Application of the TTF to Mobile Information Systems
The concept of TTF can help us to classify aspects that are vital to sustain a business task, hence lead to the success of technologies. An example of such an idea is in the application of mobile technology to sustain an increasingly mobile labor force (Gebauer & Tang, 2008, pp. 2). However, applying the TTF brings new challenges as earlier studies mainly centered on the functionality presented by the technology, and have done little on the context of the technology being used. However, studies have shown that the use-context may have a less vital influence on the conditions of task technology fit based on the following:
- It can be seen that non-functional aspects, for example, weight and size, play a more important role in mobile than in non-mobile use environment;
- Functional requirements may change as business tasks are frequently executed differently in mobile and non-mobile use environments.
Due to the visible shifts in business tasks and associated technology needs, it becomes essential to evaluate the applicability of the TTF to mobile technologies and mobile use contexts, and to determine the requirements of theory modifications and extensions.
In a study of the applicability of the TTF to mobile technology, the following research questions were forwarded:
- What is the influence of user mobility on the manner in which a specific task is performed?
- How does user-mobility influence the user’s insight of the significance of non-functional elements of the technology? And
- How does user mobility influence a user’s approval of the fit between task and technology?
A study of 216 business operators who use mobile technology through equipment that include regular mobile phones and portable computers had the following findings.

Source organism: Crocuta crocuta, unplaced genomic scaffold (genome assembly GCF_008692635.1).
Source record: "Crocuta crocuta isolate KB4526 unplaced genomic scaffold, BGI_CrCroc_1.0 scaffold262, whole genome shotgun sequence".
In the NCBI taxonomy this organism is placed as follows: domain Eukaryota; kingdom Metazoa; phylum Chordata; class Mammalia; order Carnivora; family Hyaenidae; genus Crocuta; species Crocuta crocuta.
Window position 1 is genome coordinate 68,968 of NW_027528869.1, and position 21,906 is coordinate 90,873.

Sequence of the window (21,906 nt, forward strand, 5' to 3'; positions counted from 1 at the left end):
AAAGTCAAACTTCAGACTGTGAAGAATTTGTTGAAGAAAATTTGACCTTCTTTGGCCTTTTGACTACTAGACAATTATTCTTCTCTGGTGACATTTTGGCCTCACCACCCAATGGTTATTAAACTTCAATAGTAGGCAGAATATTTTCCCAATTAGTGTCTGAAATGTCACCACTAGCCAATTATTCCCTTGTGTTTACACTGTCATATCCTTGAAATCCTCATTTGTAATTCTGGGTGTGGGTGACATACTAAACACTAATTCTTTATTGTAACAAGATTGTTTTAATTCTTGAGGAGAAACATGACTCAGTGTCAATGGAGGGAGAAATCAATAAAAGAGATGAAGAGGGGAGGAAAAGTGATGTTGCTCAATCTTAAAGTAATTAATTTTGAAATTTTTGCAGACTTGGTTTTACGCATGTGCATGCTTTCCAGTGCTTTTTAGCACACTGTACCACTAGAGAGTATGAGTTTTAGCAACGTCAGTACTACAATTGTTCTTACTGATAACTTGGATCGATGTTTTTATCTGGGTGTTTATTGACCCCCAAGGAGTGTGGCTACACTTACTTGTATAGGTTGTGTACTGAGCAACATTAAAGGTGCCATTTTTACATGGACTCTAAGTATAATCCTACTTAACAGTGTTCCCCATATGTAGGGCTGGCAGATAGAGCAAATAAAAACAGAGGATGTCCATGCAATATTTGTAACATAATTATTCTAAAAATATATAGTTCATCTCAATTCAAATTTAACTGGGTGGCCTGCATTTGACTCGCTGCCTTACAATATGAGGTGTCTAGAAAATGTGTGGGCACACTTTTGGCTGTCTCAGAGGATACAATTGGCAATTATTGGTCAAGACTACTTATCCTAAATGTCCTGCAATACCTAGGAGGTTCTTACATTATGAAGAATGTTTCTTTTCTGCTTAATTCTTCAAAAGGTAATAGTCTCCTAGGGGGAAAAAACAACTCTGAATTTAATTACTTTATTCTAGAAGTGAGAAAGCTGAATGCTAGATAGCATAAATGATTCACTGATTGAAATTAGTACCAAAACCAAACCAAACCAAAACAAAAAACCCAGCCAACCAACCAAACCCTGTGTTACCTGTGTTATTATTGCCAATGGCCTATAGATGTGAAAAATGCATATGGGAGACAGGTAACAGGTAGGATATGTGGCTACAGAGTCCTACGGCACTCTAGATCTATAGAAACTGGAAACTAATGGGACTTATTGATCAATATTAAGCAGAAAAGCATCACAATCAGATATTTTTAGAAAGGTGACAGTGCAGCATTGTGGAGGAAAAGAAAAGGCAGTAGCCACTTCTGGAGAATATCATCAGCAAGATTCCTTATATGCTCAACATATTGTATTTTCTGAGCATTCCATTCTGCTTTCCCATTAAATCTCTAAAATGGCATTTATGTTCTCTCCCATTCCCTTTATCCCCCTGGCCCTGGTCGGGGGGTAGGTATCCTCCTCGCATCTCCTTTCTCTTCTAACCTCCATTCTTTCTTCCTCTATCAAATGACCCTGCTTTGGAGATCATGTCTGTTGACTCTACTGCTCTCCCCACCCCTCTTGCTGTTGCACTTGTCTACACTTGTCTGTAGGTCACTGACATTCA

- The association between task complexity and functional needs of the mobile equipment is greater for highly mobile users than for those that are less mobile.
- User mobility is associated with increased insight from the users of the significance of a number of non-functional characteristics.
- For a number of uses and elements, highly mobile users showed a stronger connection between task-technology fit, and an general assessment of the technology.
From these findings, we deduce that user mobility requirements need to be taken into consideration when applying the TTF to mobile IS. Besides, the study gives information on the system needs of an increasingly mobile labor force (Gebauer & Tang, 2008, pp. 14).
Bagozzi, R. P., Davis, F. D., and Warshaw, P. R. (1992). Development and test of a theory of technological learning and usage. Human Relations, 45(7), 660-686.
Davis, F. D., Bagozzi, R. P. & Warshaw, P. R. (1989). User Acceptance of Computer Technology: A Comparison of Two Theoretical Models. Management Science, (35:8), 1989, pp. 982-1003.
Gebauer, J., and Tang, Y. (2008). Applying the Theory of Task−Technology Fit to Mobile Technology: The Role of User Mobility. International Journal of Mobile Communications, Vol. 6 (3), 2008.
Goodhue, D. & Thompson R. L. (1995). Task-Technology Fit and Individual Performance. MIS Quarterly, (19:2), 1995, pp. 213-236.
Klein, T., and Tomatzsky, L. G. (1982). Innovation characteristics and innovation adoption-implementation: A meta-analysis of findings. IEEE Transactions on Engineering Management, EM-29, 28-45.
Money, W., and Turner, A. (2004). Application of the Technology Acceptance Model to a Knowledge Management System. Hawaii International Conference on System Sciences, vol. 8, pp.80237b, Proceedings of the 37th Annual Hawaii International Conference on System Sciences (HICSS’04) – Track 8, 2004.
Venkatesh, V., & Davis, F. D. (2000). A Theoretical Extension of the Technology Acceptance Model: Four Longitudinal Field Studies. Management Science, (46:2), 2000. 186-204.
Wixom, B. & Todd P. (2005). A Theoretical Integration of User Satisfaction and Technology Acceptance. Information Systems Research, Vol. 16, Issue 1, 2005, pp.85-102.
Zigurs, I., and Buckland, B. K. (1998). A Theory of Task/Technology Fit and Group Support Systems Effectiveness. MIS Quarterly 22(3), 1998. 313-334.